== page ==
Opinion

Challenging the CMS dress code: why we should encourage young feminists to stand up for their rights

The other day, my mom said she was disappointed with how little feminism she sees nowadays.  A feminist myself, I argued; “It’s different now, but it’s still here.”  The culture of feminism has changed, and the focus, which is still of course aimed in equal proportion to equality in politics and in the workplace, is focused on the sexual liberation of women, especially young women.  So of course, this starts with girls.  But how are teen girls—12,13,14 year olds—supposed to be confident in their bodies and grow into strong, proud women when the institutions in which they learn tell them they shouldn’t be?

Our schools do not promote a pro-women environment.  We don’t learn about feminist movements in our history classes, even though they reflect the history of half of the school’s population.  Boys sports are inherently deemed more important than girls’, even when the girls’ teams perform better (I couldn’t attempt to count the number of times I’ve heard someone call women’s lacrosse a joke).  Just days ago at Community Middle School , aadministrators sent an email to parents, describing a new, strict dress code banning any clothes that are tight, reveal a bra strap, show the student’s midriff when she sits or raises her hand.  Even a simple bow or headband, which they say “distracts” from a girl’s face is not permitted.  The new rules are designed to cover girls up, undermine their freedom of expression, and slut shame.

It is wrong that in my culture, in my generation, being a feminist is still looked down upon.  I don’t think it’s right that I feel silenced, that I feel like when I’m in a crowded room I’ll be judged right off the bat by my peers if I, or if any other girl speaks up and says, “I’m a feminist.”  And I hate more than anything all the cop-outs and stupid reasons different people have for not supporting feminists. I’ve heard excuses ranging from “women have equality” to “I just don’t like the word,” statements that are both callous and ignorant.

Feminism isn’t some cult of scary, bra-burning lady-tyrants.  It’s women—and men—fighting sexism.  Plain and simple.  So I ask: why are so many people—politicians, peers, even our schools’ administrations—against the principles the movement stands for? Not being a feminist is like being a bystander.  You know women are undervalued, paid less, judged more, and rather than supporting a change, you sit passively as others fight.  Lack of involvement may as well be opposition.  So when an administration threatens to send girls home if their bra straps or midriffs are showing, because it’s “inappropriate” or “distracting,” you see the beginnings of female oppression, and if nobody stands behind a movement to revert back to old policies, girls are going to continue developing in an environment that tells them they should be uncomfortable with themselves simply because of their gender.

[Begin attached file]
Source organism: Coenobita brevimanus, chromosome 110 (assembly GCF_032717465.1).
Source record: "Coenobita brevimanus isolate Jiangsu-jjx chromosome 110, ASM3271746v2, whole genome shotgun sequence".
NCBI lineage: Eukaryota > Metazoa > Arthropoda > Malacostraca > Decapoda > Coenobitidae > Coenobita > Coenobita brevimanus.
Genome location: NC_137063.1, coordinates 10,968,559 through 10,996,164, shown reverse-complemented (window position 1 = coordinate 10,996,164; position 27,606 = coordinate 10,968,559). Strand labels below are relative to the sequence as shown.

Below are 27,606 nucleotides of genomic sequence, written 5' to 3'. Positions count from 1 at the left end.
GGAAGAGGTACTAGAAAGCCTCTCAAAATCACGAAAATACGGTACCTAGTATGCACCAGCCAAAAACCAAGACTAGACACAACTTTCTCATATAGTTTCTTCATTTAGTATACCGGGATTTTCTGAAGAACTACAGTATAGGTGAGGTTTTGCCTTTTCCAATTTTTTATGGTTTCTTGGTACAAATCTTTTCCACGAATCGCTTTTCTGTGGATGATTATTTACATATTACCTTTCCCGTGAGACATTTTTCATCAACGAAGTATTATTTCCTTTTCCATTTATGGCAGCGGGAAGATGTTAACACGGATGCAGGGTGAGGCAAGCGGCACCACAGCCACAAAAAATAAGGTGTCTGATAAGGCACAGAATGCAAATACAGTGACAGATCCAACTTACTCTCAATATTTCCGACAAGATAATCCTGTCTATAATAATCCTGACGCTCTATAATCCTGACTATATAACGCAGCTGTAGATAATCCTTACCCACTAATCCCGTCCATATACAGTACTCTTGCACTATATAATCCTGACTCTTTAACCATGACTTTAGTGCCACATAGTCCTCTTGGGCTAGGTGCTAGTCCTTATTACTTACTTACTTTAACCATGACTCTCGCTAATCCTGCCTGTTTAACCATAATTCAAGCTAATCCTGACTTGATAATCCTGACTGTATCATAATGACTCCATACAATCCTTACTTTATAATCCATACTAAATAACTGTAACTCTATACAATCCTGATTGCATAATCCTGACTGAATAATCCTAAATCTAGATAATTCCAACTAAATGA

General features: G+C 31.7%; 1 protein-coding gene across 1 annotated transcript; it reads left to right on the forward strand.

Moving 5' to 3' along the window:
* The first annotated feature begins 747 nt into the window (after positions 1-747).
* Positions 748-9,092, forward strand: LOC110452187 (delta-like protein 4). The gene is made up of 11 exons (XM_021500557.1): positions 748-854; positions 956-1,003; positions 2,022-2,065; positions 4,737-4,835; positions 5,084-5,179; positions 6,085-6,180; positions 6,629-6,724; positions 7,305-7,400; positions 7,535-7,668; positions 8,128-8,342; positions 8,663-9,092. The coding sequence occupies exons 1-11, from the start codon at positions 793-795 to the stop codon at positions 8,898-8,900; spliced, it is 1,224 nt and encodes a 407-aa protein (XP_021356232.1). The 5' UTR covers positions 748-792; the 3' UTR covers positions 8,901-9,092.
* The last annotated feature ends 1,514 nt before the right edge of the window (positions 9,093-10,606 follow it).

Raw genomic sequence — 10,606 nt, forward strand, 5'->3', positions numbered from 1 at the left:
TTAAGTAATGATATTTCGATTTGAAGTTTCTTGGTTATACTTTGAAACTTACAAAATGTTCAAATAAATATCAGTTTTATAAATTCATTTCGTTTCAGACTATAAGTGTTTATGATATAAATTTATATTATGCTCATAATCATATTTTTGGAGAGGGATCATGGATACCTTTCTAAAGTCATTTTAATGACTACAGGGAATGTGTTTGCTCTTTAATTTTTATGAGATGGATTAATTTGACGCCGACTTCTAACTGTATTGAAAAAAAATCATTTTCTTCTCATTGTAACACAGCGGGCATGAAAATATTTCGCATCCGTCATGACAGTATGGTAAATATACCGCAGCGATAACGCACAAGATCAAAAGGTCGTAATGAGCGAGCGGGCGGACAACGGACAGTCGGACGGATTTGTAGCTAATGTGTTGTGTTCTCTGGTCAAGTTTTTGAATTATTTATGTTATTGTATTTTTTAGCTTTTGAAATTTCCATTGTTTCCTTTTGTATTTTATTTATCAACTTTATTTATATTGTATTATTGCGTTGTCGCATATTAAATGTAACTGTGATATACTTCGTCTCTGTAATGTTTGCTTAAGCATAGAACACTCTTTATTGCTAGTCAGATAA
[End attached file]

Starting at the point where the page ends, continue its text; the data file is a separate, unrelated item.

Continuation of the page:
Girls wearing leggings and crop tops to school shouldn’t be a  “problem.”  Maybe if there weren’t such high societal standards for girls, fewer might feel obligated to prove they are “skinny” or “pretty” or “have a nice butt.”  Perhaps girls don’t wear leggings for attention, but rather because they’re comfortable.  It seems as though nobody wants to notice that girls don’t need protection from boys giving them unwanted attention by having a list of rules to follow, but instead need for everyone to respect them, rather than immediately judge and sexualize them, in all aspects of life.

These issues insult boys, too—the school administration doesn’t believe they are decent enough to respect their classmates.  I have plenty of guy friends who respect me for my intellect, my personality, and who I am as a human while having never made an inappropriate romantic pass at me. And it isn’t fair to them that this would come as a surprise to so many adults.

It all feeds back into the idea that within the microcosm of our community, girls are treated as if we are somehow inherently less than boys, which I certainly will never attest to.  We are viewed as if we don’t value ourselves, which couldn’t be further from true.  I like my personality because I make people laugh and smile.  I like my body because it lets me run and jump and breathe, and it gives me a brain that lets me think.  I do not measure my worth in the hem of my dress.  No girl ever should.

Feminism isn’t an idea we simply like or want; it’s a movement we need.  Whether it’s in the bubble of WW-P or the wide expanse of the rest of the world, we have to stand up for women, and that starts with young people inschools.  Yes, feminism has changed, we just have to prove that change is good, that it’s exactly what we need.

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